Politics

Political news

Pastors and concerned citizens in Kentucky are taking their fight against expanded gambling directly to the Capitol. Led by the Reverend Hershel York, opponents of Governor Steve Beshear’s gambling amendment flooded Frankfort Tuesday in protest.

Catholic bishops have issued a stern warning about the potential consequences if Kentucky lawmakers approve a proposal to legalize casinos. Catholic Conference of Kentucky executive director Patrick Delahanty distributed a letter to state senators today detailing the concerns of the state's four Bishops who represent some 400,000 parishioners in the state.

A national organization trying to beat back a Kentucky bill making pseudoephedrine a prescription-only drug spent five times as much as any other group lobbying state lawmakers last month.

The Courier-Journal reports the Consumer Healthcare Products Association of Washington, D.C spent nearly $195,000 lobbying Kentucky lawmakers in January.

Some Kentucky lawmakers and many law enforcement officials want to make pseudoephedrine available by prescription only because it’s a necessary ingredient in making meth, a drug that is ravaging rural parts of the Commonwealth.

Indiana Governor Mitch Daniels is once again brushing aside efforts by some to get him to enter the Republican Presidential contest. The online political journal Politico reports that some in the Republican Party are growing so concerned about the nominating process and the current crop of candidates that they’re looking for a late-entry nominee.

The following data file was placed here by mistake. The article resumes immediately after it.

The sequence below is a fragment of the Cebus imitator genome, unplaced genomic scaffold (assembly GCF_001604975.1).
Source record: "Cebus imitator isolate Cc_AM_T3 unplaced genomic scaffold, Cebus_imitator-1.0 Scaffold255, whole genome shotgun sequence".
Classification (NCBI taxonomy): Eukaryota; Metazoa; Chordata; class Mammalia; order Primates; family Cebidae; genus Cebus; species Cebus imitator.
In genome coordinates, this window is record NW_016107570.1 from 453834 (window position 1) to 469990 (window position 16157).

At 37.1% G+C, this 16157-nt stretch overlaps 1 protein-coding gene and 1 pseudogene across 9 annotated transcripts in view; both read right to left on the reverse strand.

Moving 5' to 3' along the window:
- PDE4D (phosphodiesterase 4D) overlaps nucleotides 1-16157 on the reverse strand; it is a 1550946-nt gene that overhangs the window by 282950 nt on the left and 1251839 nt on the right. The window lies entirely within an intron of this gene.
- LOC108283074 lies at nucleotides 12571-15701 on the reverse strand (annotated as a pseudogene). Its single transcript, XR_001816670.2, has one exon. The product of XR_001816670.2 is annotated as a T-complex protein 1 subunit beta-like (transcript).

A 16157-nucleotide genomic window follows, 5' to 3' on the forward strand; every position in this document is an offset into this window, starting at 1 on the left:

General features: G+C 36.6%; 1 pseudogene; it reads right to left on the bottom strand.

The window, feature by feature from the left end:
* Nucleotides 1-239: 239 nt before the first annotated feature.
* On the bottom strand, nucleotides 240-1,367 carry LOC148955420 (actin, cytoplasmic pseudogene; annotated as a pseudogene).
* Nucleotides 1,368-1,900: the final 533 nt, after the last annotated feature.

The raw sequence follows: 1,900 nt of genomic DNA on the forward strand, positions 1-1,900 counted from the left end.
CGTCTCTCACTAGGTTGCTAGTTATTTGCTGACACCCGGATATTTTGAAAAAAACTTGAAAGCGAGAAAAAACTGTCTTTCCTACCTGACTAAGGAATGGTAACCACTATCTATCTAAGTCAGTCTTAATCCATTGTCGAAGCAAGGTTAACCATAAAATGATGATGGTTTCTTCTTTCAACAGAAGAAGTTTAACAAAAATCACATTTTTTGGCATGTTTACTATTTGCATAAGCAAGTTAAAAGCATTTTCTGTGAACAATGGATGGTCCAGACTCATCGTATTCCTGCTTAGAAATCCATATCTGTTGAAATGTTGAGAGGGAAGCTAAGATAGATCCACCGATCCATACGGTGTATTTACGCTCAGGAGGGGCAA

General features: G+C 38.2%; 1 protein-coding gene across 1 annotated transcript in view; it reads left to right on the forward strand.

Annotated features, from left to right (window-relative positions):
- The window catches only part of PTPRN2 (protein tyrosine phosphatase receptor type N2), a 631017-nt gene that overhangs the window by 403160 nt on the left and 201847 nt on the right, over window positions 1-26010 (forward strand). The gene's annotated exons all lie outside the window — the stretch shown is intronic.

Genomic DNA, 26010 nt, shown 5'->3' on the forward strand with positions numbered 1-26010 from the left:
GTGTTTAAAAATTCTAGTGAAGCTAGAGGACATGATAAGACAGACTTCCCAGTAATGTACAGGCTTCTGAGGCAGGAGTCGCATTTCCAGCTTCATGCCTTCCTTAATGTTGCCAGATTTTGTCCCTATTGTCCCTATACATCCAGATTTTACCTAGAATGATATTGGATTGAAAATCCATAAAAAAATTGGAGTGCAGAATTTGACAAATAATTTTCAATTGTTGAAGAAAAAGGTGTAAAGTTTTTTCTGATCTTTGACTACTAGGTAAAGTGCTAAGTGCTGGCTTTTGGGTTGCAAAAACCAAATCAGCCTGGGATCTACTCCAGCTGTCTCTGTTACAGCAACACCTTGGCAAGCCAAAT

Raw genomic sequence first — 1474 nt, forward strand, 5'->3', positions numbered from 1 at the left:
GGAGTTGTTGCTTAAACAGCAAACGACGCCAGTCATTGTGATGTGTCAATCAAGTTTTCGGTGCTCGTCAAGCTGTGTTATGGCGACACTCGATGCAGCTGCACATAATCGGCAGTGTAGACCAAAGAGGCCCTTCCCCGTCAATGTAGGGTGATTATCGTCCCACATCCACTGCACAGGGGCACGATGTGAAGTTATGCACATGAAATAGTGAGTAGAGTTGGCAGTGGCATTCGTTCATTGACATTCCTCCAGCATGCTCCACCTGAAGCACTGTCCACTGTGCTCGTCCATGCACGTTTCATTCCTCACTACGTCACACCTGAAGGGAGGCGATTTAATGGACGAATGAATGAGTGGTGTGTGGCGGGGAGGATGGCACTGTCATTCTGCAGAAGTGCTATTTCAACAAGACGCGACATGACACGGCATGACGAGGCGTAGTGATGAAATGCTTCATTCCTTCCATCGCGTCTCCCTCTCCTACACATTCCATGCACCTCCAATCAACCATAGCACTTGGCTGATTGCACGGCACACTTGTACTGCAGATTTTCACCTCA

Indiana Republican Party Chairman Eric Holcomb is quoted by Politico as saying “the whispers have becomes shouts” and that the knocks on Daniels’ door “have become fist pounding.”

A freshman lawmaker from Louisville has filed a bill in the Kentucky General Assembly that limits how long members can serve.  Legislation by State Representative Mike Nemes limits House and Senate lawmakers to serving no more that three consecutive terms.

A bill that would allow Kentucky to collect money from Medicaid fraud busts has again been introduced in Frankfort. House Speaker Greg Stumbo filed the bill, which would also protect and possibly reward whistle blowers who report fraud in Medicaid or any other areas of state government.

A bill allowing Amish buggy drivers in Kentucky to use reflective tape instead of a state-mandated orange triangle is only a few steps away from becoming law.

The state Senate passed a bill addressing the issue weeks ago. And a House committee passed its own version last week.

There are a few differences in each chamber’s bill. The House wants 200 inches of white, two-inch-wide tape on the back of each buggy. The Senate version mandates 100 inches of red or white one-inch-wide tape.

The Kentucky Supreme Court will hear oral arguments in the legislative redistricting case this week. Chief Justice John D. Minton filed an order Friday officially accepting transfer of the case from the Kentucky Court of Appeals.

Governor Beshear says he’s willing to make changes to his proposed casino gambling amendment in response to complaints from lawmakers. The plan unveiled by Beshear this week would allow up to five casinos at horseracing tracks, and two freestanding casinos in other parts of the state.

A Senate bill that would give county governments more control over constables could have enough support to become law. Originally, both chambers pursued constitutional amendments to eliminate the office of constable altogether, spurred by several recent instances of constables abusing their power.

But an agreement not to crowd the fall ballot with constitutional amendments led to the Senate proposal.

House Speaker Pro Tempore Larry Clark says now that the bill’s scope has changed, it has a good chance of making it through the House.

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